The same is true with respect to statements such as (1) "We want to ensure that all our vehicles have world-class quality[,]... developing cars and trucks that are defect-free" and (2) "We're also insisting our suppliers maintain Ford's stringent quality standards." What Ford "wants" or is insisting its suppliers do would not be interpreted by an investor as a representation that its products achieve that objective or its suppliers maintain the quality standards it asks. Yet, plaintiffs maintain that this statement was false because Ford permitted Bridgestone, its largest tire supplier for the Explorer, Ford's most important product, "to supply defectively designed and/or improperly manufactured ATX tires ... [that] utilized bad, out-of-specification or inappropriate raw materials, and had only a `C' heat/temperature rating."


Plaintiffs allege only three affirmative statements relating specifically to the safety of Ford Explorers with ATX tires. The first two are related. In February 2000, in response to an inquiry from a Houston, Texas television station regarding three specific rollover accidents involving Explorers with ATX tires, a Ford public affairs manager is alleged to have said that the "[F]ord Explorer is an extremely safe and thoroughly engineered vehicle that, as substantiated by NHTSA data, performs as well as or better than peer vehicles in its class.... Ford is very, very proud of the Explorer and strongly believes that the vehicle is extremely safe when operated properly."


In response to either the same or another inquiry regarding Texas accidents, a public affairs manager stated "these accidents clearly resulted from driver error and had nothing to do with the design of the vehicle."


Ford asserts as to these allegations, first, that they are statements of opinion, that plaintiffs offer no basis to believe Ford was not proud or otherwise did not believe the opinions expressed, and that there is, therefore, no basis to conclude that Ford knew they were false or made recklessly. Further, with respect to the first statement, it was a comment on the vehicle itself since that is what is measured by NHTSA. In the instance of the second statement plaintiffs have failed to allege with particularity that the Ford spokesman or Ford knew that the statements were false or made with the recklessness required under the PLRA. There are no allegations with respect to the actual cause of the accidents referred to or further identifying the accidents referred to.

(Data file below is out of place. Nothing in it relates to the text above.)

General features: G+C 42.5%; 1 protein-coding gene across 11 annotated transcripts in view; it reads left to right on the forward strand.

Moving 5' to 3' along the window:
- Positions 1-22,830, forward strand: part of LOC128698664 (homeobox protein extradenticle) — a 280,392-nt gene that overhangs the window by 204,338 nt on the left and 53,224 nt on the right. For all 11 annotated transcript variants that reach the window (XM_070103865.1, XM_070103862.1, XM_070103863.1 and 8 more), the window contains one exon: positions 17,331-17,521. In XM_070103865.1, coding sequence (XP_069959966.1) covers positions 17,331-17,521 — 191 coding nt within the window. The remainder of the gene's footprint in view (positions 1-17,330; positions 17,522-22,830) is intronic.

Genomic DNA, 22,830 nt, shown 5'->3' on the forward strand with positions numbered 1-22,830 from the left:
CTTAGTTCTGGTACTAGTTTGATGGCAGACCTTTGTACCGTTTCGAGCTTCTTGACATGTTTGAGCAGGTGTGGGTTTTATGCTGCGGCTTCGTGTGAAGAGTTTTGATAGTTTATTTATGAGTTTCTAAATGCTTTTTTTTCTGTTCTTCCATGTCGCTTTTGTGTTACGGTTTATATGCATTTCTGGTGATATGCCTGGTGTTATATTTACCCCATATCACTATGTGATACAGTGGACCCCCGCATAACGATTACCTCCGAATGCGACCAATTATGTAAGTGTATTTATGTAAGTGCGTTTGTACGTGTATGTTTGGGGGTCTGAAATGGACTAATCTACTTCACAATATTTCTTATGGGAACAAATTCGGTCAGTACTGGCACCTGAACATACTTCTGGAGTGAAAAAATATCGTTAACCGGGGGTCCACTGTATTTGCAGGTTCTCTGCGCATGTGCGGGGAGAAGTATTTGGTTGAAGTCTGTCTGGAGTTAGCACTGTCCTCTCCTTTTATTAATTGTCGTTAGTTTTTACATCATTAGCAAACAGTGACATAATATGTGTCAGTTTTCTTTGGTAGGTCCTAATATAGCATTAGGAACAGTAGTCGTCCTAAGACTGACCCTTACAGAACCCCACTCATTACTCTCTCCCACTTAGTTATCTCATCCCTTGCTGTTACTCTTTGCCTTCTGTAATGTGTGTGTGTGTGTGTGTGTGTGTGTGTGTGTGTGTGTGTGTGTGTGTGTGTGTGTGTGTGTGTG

The third statement was made on August 1, 2000, after NHTSA had opened an investigation into the safety of Bridgestone tires. In response to two safety groups urging Ford to recall Ford Explorers equipped with ATX tires, Ford responded in a written statement that it was "extremely satisfied with the safety record of their vehicles." Since the recall of tires was legally the responsibility of Bridgestone under 49 U.S.C. § 30120(b), the statement, as fairly read, is the expression of Ford's opinion as to the safety record of the vehicle itself. As statements of the speakers' opinions, these statements are actionable only "if the speaker does not believe the opinion and the opinion is not factually well grounded." Helwig, 251 F.3d at 562. Plaintiffs did not allege facts that demonstrate the speaker did not believe the statements they made.5



The complaint alleges that Ford "lied when it issued its financial statements when it failed to account for the possibility of future recall costs in the United States as a loss contingency" under GAAP. See generally RESEARCH AND DEV: ARRANGEMENTS, Statement of Financial Accounting Standards No. 5, §§ 8-13 (Financial Accounting Standards Bd. 1975).


In their brief on appeal, plaintiffs argue only that "[e]ven if the cost of replacing the tires [in the United States] could not reasonably be estimated, GAAP required that Ford disclose the nature of the liability if it was reasonably possible." We agree with Ford that the future recall costs that Ford agreed voluntarily to pay did not need to be disclosed in prior financial statements since no asset had been diminished nor had a liability been incurred at the date of the financial statements. Moreover, as the district court found, the tire company was responsible for the recall of the tires under 49 U.S.C. § 30120(b). Thus, it would be reasonable to expect the cost of replacing any tires would be on Bridgestone. While Bridgestone did not pay costs of tire replacement in Saudi Arabia or Venezuela, that did not mean it would not in the United States where it could be expressly mandated to do so by NHTSA under federal law. Further, plaintiffs have not pleaded sufficient facts to give rise to the strong inference of scienter that is required under the PSLRA.


Ford also points to disclosures it did make in its 1999 10-K stating that federal authorities had 28 investigations of alleged safety defects and warning that the costs of such recall campaigns could be substantial. It also disclosed that investigation arising out of safety defects and other problems could "require very large expenditures." Similar disclosures are made in earlier 10-Ks.


In In re Sofamor, plaintiff alleged the company's financial statements were "incomplete and misleading" because defendant knew its product was defective and being sold for an improper use, and should have disclosed the hazard of that misuse and advised the public of likely intervention by regulators. We held that there was no duty to disclose either the hazards of the product or possible regulatory action, or predict its failure losses where such predictions were not "substantially certain." 123 F.3d at 401-02.


Plaintiffs fail to allege any facts that establish that anyone at Ford thought or anticipated a massive recall of tires was necessary in the United States before the recall was announced.



Plaintiff filed a motion to set aside the judgment and to file an amended complaint under Fed.R.Civ.P. 15(a) and Fed. R.Civ.P. 59(e), together with the proposed amended complaint and a brief in support. Ford filed a response brief. The district court refused to permit the filing of the amended complaint, finding no showing of (1) an intervening change in controlling law; (2) evidence previously unavailable; (3) clear error of law in its prior opinion; or (4) manifest injustice.